Using two scales on the same layout has been done, but it does look unrealistic. In the real world, you're not likely to see two real trains where one is 1/2 the size of the other. Some attempts have been made to show the N-scale train as one in the far distance, while the HO represents trains closer up. I haven't seen one of these layouts where I felt the illusion was very effective though.
Different scales on different levels is more common in the toy train community. Having Lionel O-gauge under American Flyer S-gauge, with perhaps some HO-gauge on top, has been done a lot. Folks who favor Lionel don't seem to mind. So, just like a lot of choices, its entirely up to you.

Have Fun;

Traction Fan 🙂
 

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I am having a blast and part of me worries that once I "finish" my layout I won't keep having as much fun but since the general consensus is that I will always feel like this way and always want to improve or change I feel better that I'm not insane and that I will keep having this fun feeling!
Don't jump to conclusions..., we said the desire to keep tinkering is normal. No one passed any judgment on the soundness of your mind!

Anyway, you don't have to be insane in this hobby, but it helps!:D:D:D
 

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There was a fellow here a couple of years back that ran N and HO on the same layout together. The scenery was very nice, but I didn't think too much of running two scales together.

Two different gauges is a lot different than two scales together.
 

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@traction fan I meant an N scale several feet above the HO scale totally seperate and was curious if that would look funny. I totally agree on the same level would look silly...
That's essentially two separate layouts; one in each scale. Why would it look bad? I think you will find, though, that several feet of separation will be impractical. That would either make the lower level too low or the upper level, too high to be easily manageable. THAT'S the true challenge of two or three level layouts: finding the heights that work.
 

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6) So what. You're having fun aren't you.
If you're not you need to step away and do something else for a while. Which is where I happen to be.

I caught myself thinking, "I have got to get this or that done!"

Whoa Buddy! This ain't a job, it's a hobby. Furthermore, the adventure is in the journey, not the destination.

As Joe Gill said in Crossfire Trail: "Well, see, if you take your time... you get a more harmonious outcome."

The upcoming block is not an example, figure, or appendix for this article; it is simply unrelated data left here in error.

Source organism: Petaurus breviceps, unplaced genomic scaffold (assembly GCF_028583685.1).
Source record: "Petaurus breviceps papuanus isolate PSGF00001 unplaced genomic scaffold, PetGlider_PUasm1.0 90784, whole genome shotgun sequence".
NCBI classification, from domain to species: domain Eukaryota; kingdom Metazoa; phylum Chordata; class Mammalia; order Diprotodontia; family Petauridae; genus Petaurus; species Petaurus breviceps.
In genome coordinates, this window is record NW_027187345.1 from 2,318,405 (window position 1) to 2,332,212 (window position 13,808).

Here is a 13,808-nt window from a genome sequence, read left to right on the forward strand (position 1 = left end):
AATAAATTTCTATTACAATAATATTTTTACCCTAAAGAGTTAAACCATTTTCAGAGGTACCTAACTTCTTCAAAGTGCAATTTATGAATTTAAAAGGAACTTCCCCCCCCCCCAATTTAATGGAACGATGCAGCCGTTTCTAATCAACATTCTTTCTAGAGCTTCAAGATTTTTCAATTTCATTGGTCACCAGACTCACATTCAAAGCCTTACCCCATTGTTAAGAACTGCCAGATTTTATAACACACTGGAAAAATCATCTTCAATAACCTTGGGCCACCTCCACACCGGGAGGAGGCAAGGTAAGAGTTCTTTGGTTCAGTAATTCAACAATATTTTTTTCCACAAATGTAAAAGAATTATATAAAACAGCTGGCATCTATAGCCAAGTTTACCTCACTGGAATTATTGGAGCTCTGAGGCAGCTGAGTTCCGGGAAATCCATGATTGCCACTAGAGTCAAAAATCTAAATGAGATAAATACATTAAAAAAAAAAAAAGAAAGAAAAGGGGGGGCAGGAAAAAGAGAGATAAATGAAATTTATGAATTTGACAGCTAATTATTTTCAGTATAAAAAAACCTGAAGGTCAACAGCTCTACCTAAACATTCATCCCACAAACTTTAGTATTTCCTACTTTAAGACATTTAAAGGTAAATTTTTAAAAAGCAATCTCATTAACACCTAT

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There was a fellow here a couple of years back that ran N and HO on the same layout together. The scenery was very nice, but I didn't think too much of running two scales together.

Two different gauges is a lot different than two scales together.
In my earlier response I used "gauge" in the way Lionel & American Flyer fans often use it, as equivalent to modeling scale. In the proper sense, meaning distance between the two rails, as you are using it here, I agree with you. Having both standard gauge, and narrow gauge, lines on the same layout doesn't look unrealistic, since there were/still are prototype examples. Your own layout is a fine example, with both standard gauge, and meter gauge, lines portrayed beautifully. (y)

Traction Fan 🙂
 

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The only way that I have heard of, not actually seen, HO & N successfully pulled off requires two things. The tracks need to be very near eye level, and the N needs to be against the backdrop with a mix of HO to N structures to force the perspective of distance. It’s theoretically possible, but impractical in 18-24 inches of layout depth.

As for completely separate above; the only problem I’d see is the lighting for the HO would need to be changed/lowered.
Now for opinion. I’d keep them physically separate. My N “layout” is just 16” by 8ft of 2” foam sitting atop basement pantry shelves. “Layout” is generous though. It serves 2 purposes, my N stuff isn’t sitting in boxes which was making me feel regretful of buying them, and more importantly I can test scenery things there before doing them on my HO, like water etc. It is a robust switching corridor, which is cool, but reliability of locos & track is aggravating. I don’t use it much. Still, someday I’m going to start & finish an shelf N display using a brass passenger station that I have and finish the correct consist for NYC’s Detroiter.
 

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There was an article in either Model Railroader or Railroad Model Craftsman circa 1990 about a layout that used identical N and Z scale trains in a mountain setting to create perspective. The N scale train would go in a tunnel near the front and a few seconds later the Z scale train would come out near the back, and the Z scale would go into a tunnel and the N would come out.

I've also read about parking N scale rolling stock and structures at the ends of streets that ran front-to-back on an HO layout, but I don't think the trains moved.
 

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I've had my layout for 8 years in it's present configuration. It is my 5th layout, all in different houses in 40 years. This is the last time I'm selling and moving so I have a "permanent" 20' x 10' layout. I am constantly changing things around and trying to improve appearance or making a existing area better. So bottom line, my layout will never be done. Although the base structure as it is now built will never change, the top is always open for change and improvement.

Kenny
 

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No Plan Survives First Contact With The Enemy

The 'enemy' being actual construction. What looks good on the drawing board doesn't always turn out that way in reality.

In building my 35n2 layout I've found where some things didn't fit where planned, but other opportunities presented themselves as construction progressed. So I work from a general plan (mostly in my head) rather than from a very specific plan.